In a scene in the 1993 dystopian science-fiction B movie, Robot Wars, survivors are walking through an abandoned city where a cinema is showing ‘Puppet Master 54’, an in-joke on the franchise of a cult series of horror films. Both the original Puppet Master (1989) and Robot Wars were made by Full Moon Entertainment, purveyors of cheap usually direct to DVD horror and exploitation films. The owner of Full Moon is and was Charles Band with Puppet Master among his most successful films. Band and his previous company, Empire Pictures had previously been involved and released the huge cult horror successes Re-animator (1985) and From Beyond (1986). Another constant in all the aforementioned films is the horror actress Barbara Crampton who also co-stars in the latest in the franchise, Puppet Master: The Littlest Reich (2018). Crampton has had something of a horror revival of late appearing in a string of horror and exploitation films. In the 1980s and 90s she had been a B movie scream queen before becoming a star in cheap second rate soaps. Now approaching the age of 60 and still looking great, Barbara has enjoyed a revival since appearing in the home invasion horror, You’re Next (2011) with one of her best roles in We Are Still Here (2015). Although she had appeared in the original Puppet Master and her character references her role as a policewoman in that film, here she plays a different part.
This latest film in the franchise is really a re-boot, but is the 13th in the series and is by far the best, and that includes the original 1989 film. This new version works because it is self aware and pays homage to the original film with an added self aware wit and humour. The film opens in a small Texas town in which an odd German stranger (Udo Kier) arrives at a bar where he is rude to the bar girl. Scarred and wearing a fedora, he is disgusted that the bar girl is a lesbian. A short while later, while driving home, the bar girl and her lover are garroted and decapitated by a puppet in the back of the car. Years later, in Dallas, Texas, comic book store owner and illustrator, Edgar (Thomas Lennon) has left his wife and moves back with his mom and dad. His late brother was the owner of an odd puppet and when Edgar learns of a convention for the 30 year anniversary of the Bodega Bay Hotel killings at the hands of German emigre, Andre Toulon he invites his new girlfriend to go. He also has an original Toulon mannequin figure that once belonged to his dead brother.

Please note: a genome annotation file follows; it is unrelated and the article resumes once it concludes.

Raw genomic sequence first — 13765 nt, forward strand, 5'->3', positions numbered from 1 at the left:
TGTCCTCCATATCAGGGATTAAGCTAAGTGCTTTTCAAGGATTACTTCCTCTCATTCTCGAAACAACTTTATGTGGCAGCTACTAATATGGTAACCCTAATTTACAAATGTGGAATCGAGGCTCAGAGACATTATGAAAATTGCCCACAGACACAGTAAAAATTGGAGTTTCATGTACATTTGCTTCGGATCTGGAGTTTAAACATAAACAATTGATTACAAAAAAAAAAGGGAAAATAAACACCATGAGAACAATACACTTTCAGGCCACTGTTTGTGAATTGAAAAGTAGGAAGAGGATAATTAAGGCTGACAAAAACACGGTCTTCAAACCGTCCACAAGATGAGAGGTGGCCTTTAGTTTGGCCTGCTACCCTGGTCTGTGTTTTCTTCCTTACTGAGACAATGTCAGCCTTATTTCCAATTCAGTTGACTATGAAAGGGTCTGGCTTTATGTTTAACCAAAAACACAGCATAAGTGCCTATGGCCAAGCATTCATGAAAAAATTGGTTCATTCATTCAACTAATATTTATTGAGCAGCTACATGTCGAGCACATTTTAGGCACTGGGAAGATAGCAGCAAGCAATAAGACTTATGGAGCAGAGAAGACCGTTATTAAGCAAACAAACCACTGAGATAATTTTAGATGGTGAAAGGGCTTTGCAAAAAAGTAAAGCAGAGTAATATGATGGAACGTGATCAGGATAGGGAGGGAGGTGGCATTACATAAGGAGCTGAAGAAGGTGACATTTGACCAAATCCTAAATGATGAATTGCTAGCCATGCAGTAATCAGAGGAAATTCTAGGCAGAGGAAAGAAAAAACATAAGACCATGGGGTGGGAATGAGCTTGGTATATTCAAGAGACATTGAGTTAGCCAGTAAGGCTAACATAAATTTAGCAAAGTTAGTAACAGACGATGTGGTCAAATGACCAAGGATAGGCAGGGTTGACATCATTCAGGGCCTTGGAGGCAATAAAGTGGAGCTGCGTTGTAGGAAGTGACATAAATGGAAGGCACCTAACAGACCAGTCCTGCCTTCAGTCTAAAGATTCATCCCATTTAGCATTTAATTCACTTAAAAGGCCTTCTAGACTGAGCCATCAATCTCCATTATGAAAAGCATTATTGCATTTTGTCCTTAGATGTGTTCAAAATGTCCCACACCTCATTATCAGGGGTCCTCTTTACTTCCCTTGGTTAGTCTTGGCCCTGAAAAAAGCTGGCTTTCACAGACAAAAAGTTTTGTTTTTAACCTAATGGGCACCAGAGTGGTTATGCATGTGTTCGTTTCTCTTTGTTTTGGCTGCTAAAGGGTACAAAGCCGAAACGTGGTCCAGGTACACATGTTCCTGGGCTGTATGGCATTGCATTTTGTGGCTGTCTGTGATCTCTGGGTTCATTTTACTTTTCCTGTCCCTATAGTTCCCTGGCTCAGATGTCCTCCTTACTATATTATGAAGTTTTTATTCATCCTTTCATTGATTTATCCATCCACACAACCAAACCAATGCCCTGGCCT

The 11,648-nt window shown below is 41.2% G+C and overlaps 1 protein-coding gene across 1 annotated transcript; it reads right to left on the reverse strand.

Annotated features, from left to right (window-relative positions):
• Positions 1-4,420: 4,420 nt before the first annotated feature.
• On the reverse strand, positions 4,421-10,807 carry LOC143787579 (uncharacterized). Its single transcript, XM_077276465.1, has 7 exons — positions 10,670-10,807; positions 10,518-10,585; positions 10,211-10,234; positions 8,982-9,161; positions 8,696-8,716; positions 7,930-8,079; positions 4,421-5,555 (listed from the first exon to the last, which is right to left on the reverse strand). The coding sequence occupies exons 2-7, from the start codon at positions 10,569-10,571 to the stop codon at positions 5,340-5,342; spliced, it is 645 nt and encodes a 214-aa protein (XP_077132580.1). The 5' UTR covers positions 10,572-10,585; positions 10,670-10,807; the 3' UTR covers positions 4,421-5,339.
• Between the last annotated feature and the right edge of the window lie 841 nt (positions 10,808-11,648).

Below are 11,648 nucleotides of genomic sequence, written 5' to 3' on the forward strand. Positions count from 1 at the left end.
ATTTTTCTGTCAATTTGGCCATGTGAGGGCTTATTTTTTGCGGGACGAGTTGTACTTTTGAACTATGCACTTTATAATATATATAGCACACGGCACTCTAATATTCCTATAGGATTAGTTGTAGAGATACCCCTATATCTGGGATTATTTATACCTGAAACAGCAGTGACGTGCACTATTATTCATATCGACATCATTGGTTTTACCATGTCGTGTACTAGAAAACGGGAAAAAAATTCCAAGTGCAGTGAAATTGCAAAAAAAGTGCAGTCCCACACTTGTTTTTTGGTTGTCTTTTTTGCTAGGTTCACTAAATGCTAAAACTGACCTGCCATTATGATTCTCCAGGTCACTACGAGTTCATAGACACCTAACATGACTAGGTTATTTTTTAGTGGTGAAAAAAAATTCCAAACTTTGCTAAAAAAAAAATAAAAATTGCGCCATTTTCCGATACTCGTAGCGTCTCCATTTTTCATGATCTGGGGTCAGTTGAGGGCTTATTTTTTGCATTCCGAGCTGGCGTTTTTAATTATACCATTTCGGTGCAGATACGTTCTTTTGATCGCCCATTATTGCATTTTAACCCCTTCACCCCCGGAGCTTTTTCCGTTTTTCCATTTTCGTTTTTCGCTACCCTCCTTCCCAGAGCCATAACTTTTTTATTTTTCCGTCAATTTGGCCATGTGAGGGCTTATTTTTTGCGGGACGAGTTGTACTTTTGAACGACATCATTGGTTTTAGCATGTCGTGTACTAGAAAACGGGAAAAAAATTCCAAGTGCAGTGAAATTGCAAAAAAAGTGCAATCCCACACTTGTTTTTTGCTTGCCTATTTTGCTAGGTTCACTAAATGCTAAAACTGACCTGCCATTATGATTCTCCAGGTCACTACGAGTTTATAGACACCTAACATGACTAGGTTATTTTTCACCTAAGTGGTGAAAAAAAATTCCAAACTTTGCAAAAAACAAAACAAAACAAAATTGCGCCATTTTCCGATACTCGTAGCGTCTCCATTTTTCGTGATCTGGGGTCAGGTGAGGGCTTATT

Edgar, his new girlfriend, Jenny (Ashley Summers) and crass best friend, the Jewish Markowitz (Nelson Franklin) decide to go to the convention. They and other fans of the puppets connected to the murders go on a tour of the Toulon mansion, led by a former cop and now security guard for the place (Crampton) who had arrived at the scene of the crime back in ’89. That evening back at the hotel the puppets have come to life and started murdering minority guests: Jews, lesbians and gypsies. The cops arrive, of course making things worse and the puppets, about 45 of them lay siege to the surviving guests: decapitating, disemboweling and cutting throats.
The publicity for the film boasts that this is the most violent film of all time, that there are 21 scenes of puppet violence and graphic cruelty. The High Definition digital imagery make all that blood and oomska look all the more visceral. The little fellas go round slashing, stabbing with pickel helms and flying blades, made all the more funny in all its crassness with the Nazi anti-Semite humour with Markowitz realising that those being targeted are because they are the traditional enemies of the Nazis: Jews, lesbians, gypsies and other ethnic minorities. It is actually a funny horror film – a re-boot that works because of its added inflection of humour. It’ll be interesting to see what they do next with the franchise.